Background: The Micro-Exon Gene-14 (MEG-14) displays a remarkable structure that allows the generation of antigenic variation in Schistosomes. Previous studies showed that the soluble portion of the MEG-14 protein displays features of an intrinsically disordered protein and is expressed exclusively in the parasite esophageal gland. These features indicated a potential for interaction with host proteins present in the plasma and cells from ingested blood.
Methods: A yeast two-hybrid experiment using as bait the soluble domain of Schistosoma mansoni MEG-14 (sMEG-14) against a human leukocyte cDNA library was performed. Pull-down and surface plasmon resonance (SPR) experiments were used to validate the interaction between sMEG-14 and human S100A9. Synchrotron radiation circular dichroism (SRCD) were used to detect structural changes upon interaction between sMEG-14 and human S100A9. Feeding of live parasites with S100A9 attached to a fluorophore allowed the tracking of the fate of this protein in the parasite digestive system.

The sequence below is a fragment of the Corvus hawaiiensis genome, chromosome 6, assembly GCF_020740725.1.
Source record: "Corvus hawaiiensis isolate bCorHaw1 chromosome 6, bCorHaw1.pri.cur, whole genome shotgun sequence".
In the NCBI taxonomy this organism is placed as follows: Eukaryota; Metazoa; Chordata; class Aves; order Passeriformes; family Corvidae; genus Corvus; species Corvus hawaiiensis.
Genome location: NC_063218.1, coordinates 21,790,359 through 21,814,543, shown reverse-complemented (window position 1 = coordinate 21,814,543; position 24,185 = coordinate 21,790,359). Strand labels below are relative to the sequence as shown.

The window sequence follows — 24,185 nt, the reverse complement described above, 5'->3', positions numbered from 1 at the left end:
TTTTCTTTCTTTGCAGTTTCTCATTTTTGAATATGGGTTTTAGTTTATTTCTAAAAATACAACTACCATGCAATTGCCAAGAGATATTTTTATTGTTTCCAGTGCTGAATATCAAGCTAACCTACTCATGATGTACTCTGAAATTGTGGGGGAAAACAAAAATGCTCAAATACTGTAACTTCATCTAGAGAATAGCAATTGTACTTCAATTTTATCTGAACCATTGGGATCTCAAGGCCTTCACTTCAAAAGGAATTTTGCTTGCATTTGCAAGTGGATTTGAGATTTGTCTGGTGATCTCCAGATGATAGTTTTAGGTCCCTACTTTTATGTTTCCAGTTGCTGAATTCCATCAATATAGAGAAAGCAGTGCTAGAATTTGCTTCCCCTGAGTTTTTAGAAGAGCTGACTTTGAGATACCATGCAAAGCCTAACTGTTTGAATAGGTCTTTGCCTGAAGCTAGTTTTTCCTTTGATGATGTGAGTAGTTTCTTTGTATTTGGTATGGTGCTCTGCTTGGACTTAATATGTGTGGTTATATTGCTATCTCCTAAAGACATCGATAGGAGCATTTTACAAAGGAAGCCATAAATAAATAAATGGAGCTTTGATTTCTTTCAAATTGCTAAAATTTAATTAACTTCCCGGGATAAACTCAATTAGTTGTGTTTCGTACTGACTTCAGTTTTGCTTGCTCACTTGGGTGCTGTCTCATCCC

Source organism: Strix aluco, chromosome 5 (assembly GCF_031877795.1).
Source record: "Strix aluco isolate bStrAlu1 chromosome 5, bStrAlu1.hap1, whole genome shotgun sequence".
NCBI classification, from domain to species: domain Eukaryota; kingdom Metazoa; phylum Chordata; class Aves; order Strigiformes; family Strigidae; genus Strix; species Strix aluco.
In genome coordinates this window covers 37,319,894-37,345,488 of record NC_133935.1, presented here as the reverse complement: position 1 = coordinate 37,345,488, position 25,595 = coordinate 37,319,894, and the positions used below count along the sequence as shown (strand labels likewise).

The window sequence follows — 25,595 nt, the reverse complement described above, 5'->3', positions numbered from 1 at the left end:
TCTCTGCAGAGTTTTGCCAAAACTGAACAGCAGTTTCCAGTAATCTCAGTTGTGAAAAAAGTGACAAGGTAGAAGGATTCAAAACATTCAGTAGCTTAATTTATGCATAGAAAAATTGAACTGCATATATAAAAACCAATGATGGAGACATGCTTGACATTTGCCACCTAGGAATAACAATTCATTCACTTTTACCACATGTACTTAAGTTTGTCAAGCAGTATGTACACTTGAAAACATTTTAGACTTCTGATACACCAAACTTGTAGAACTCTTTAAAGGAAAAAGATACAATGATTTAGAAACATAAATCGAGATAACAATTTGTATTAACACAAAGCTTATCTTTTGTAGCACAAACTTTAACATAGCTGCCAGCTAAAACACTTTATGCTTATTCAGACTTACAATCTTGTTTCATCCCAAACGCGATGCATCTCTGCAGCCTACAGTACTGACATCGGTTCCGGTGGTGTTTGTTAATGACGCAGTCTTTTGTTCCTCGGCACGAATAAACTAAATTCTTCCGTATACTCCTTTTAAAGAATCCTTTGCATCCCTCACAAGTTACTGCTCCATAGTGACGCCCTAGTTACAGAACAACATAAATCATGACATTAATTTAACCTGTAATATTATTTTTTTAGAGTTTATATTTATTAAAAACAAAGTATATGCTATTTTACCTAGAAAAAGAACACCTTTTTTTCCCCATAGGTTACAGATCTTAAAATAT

Results: S100A9 interacted with sMEG-14 consistently in yeast two-hybrid assay, pull-down and SPR experiments. SRCD suggested that MEG-14 acquired a more regular structure as a result of the interaction with S100A9. Accumulation of recombinant S100A9 in the parasite's esophageal gland, when ingested by live worms suggests that such interaction may occur in vivo.
Conclusion: S100A9, a protein previously described to be involved in modulation of inflammatory response, was found to interact with sMEG-14.
General significance: Our results allow proposing a mechanism involving MEG-14 for the parasite to block inflammatory signaling, which would occur upon release of S100A9 when ingested blood cells are lysed.
Keywords: Intrinsically disordered proteins; Micro-exon gene; Protein-protein interaction; Synchrotron radiation circular dichroism spectroscopy.
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